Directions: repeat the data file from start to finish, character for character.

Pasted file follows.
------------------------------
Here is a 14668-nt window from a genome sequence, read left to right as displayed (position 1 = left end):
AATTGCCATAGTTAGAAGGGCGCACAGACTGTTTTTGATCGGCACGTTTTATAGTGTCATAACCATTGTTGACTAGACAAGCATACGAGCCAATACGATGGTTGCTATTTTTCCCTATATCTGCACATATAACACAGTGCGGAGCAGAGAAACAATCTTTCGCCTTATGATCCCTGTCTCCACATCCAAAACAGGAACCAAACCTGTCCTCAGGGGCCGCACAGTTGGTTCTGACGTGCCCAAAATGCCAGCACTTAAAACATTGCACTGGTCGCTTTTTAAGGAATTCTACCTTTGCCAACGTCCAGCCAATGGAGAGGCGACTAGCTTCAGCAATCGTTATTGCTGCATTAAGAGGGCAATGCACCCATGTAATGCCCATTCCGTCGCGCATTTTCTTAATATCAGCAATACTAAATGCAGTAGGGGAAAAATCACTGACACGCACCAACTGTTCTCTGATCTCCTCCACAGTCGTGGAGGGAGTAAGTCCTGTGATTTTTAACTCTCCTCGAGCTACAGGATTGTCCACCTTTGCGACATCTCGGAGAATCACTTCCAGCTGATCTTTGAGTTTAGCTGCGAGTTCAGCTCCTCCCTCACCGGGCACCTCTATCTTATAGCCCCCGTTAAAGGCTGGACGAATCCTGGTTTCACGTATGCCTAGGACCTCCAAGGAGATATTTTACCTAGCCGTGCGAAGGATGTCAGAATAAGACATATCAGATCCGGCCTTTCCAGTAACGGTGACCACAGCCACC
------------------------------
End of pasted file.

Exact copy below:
Here is a 14668-nt window from a genome sequence, read left to right as displayed (position 1 = left end):
AATTGCCATAGTTAGAAGGGCGCACAGACTGTTTTTGATCGGCACGTTTTATAGTGTCATAACCATTGTTGACTAGACAAGCATACGAGCCAATACGATGGTTGCTATTTTTCCCTATATCTGCACATATAACACAGTGCGGAGCAGAGAAACAATCTTTCGCCTTATGATCCCTGTCTCCACATCCAAAACAGGAACCAAACCTGTCCTCAGGGGCCGCACAGTTGGTTCTGACGTGCCCAAAATGCCAGCACTTAAAACATTGCACTGGTCGCTTTTTAAGGAATTCTACCTTTGCCAACGTCCAGCCAATGGAGAGGCGACTAGCTTCAGCAATCGTTATTGCTGCATTAAGAGGGCAATGCACCCATGTAATGCCCATTCCGTCGCGCATTTTCTTAATATCAGCAATACTAAATGCAGTAGGGGAAAAATCACTGACACGCACCAACTGTTCTCTGATCTCCTCCACAGTCGTGGAGGGAGTAAGTCCTGTGATTTTTAACTCTCCTCGAGCTACAGGATTGTCCACCTTTGCGACATCTCGGAGAATCACTTCCAGCTGATCTTTGAGTTTAGCTGCGAGTTCAGCTCCTCCCTCACCGGGCACCTCTATCTTATAGCCCCCGTTAAAGGCTGGACGAATCCTGGTTTCACGTATGCCTAGGACCTCCAAGGAGATATTTTACCTAGCCGTGCGAAGGATGTCAGAATAAGACATATCAGATCCGGCCTTTCCAGTAACGGTGACCACAGCCACC